By JOHN HARVEY
There was a collective sigh of relief among homeowners and businesses around England Street last month when Ashland Mayor James Foley announced the town of Ashland would pledge its support to the western bypass as the “least objectionable” option of the proposed 123-mile high-speed rail project dubbed DC2RVA that would stretch from Washington DC to Richmond.
For many people in the western part of Hanover county, the major comments were hardly welcome news. Lee and Sharon Stanley, who own White Oak Farm, would see their property split in half if the project were to pass. Bob and Carey Carlisle just moved into a house they had built in the area that would be razed altogether.
“I’m sure they’ve heard our voice, but whether they’re paying attention is another thing,” Sharon Stanley said. “It could be that they’ve already made a decision. It’s just hard to know.
“We just kind of feel that this has been thrust upon us,” she continued. It’s a town issue. It’s a town problem. The tracks are already in town and if they’re going to make changes to them, I don’t think it’s fair for the mayor to come out and say the only viable option is to go to the western bypass. That’s just wrong.”
The Stanley family has farmed in Hanover County since 1908. The property once spanned 500 acres. It was passed down, and is now owned by Lee and his brother.
Lee’s section of the farm is used to grow crops like beans, corn and wheat. The portion operated by his brother is used for dairy and maintains approximately 200 cows. According to Stanley, the proposed western bypass would split the two farms in half.
“We’d have to make a big loop to get to the other side of the field,” Lee Stanley said. “You could stand there and look at it, but you’d have to drive seven miles just to get to it. And the equipment doesn’t drive up and down the road very easily.”
The Stanley brothers’ story is not a singular tale. Norman and Carolyn Burnett of Little Bethel Farm and David Hamilton of Stillhouse Spring Farm will also be impacted.
“We’re close to Ashland, so there’s not a lot of farm land really left,” Sharon Stanley said. “From the Carlisle house to here, it cuts through several pieces that they rent and it would be quite a big impact.”
Carey Carlisle and her husband, Bob, owned a horse farm in Ashland off of Cross Corner Road before selling it four years ago to build a new home on a piece of land she named “Countryside.”
“Years ago, I lived further in Montpelier and I would drive out here,” she said. “I loved this piece of land. I was drawn to it. Maybe it was because I needed to save it.”
In 2015, the Virginia Department of Rail and Public Transportation held meetings with local officials regarding the feasibility of high-speed rail through a portion of Ashland. The 123-mile stretch would add an additional rail line and would be part of a larger initiative to connect existing high-speed rail operations as far north as Boston and as far south as Jacksonville, Fla.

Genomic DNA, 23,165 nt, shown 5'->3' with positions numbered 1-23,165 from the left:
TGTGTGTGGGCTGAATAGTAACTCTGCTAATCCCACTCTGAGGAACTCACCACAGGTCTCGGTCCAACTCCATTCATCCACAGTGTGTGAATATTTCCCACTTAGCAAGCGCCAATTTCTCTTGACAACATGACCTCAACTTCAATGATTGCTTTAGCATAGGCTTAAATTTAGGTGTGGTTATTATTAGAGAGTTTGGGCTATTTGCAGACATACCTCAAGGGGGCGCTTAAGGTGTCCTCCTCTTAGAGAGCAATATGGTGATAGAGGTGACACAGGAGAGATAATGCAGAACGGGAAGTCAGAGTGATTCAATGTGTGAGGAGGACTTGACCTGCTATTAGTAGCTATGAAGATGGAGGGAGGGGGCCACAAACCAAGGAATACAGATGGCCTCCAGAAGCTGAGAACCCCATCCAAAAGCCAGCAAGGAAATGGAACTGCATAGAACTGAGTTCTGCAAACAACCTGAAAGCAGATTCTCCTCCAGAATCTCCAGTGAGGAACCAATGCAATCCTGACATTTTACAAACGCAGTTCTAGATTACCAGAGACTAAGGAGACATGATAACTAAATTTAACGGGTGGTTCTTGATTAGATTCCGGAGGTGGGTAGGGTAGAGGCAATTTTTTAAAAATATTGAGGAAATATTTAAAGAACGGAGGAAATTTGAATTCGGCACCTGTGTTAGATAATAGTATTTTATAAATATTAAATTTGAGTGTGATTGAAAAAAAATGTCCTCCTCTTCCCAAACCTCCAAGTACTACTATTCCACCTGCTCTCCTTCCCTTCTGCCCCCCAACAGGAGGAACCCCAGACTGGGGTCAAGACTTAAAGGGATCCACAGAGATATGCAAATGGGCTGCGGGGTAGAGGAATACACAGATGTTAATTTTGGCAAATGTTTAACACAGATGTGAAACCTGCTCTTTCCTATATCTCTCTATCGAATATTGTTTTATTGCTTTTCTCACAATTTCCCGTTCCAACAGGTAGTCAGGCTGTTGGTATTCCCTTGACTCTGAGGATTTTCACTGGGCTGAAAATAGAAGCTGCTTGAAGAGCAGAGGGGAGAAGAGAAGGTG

Ashland officials balked at initial talks of a third rail and were asked by the state to form a Community Advisory Committee to come up with “the least objectionable alternative” and deliver an endorsement. Citizens in the western part of the county formed their own 501c3, Families Under the Rail, a group committed to opposing new railroad tracks through their community.
She was also served on the CAC board to give citizens in the west a voice in the discussion process. Carlisle said the idea for the trench option through town happened during a CAC meeting that included Jennifer Mitchell, director of the DRPT, Emily Stock, manager of rail planning at the DRPT, and John Mitchell, the lead engineer.
“Going into the CAC, I assumed that we were all going to be at a table and have a discussion,” Carlisle said. “And that we would figure out, after being educated, and we spent quite a few meetings being educated on the laws and engineering. By no means did we have laws or degrees, but we could feel comfortable discussing it.”
Carlisle said there was an unexpected sense of urgency because of the Commonwealth Transportation Board’s timeline. That’s when the rail and transport group challenged the community committee to come up with a least objectionable option at grade and below grade for the East.
The committee worked through both options, and it was determined that an eastern bypass would not work. The level of urgency grew because of the timeline and the rail group asked the committee to instead choose the least objectionable of the West, at grade, below grade, and the East.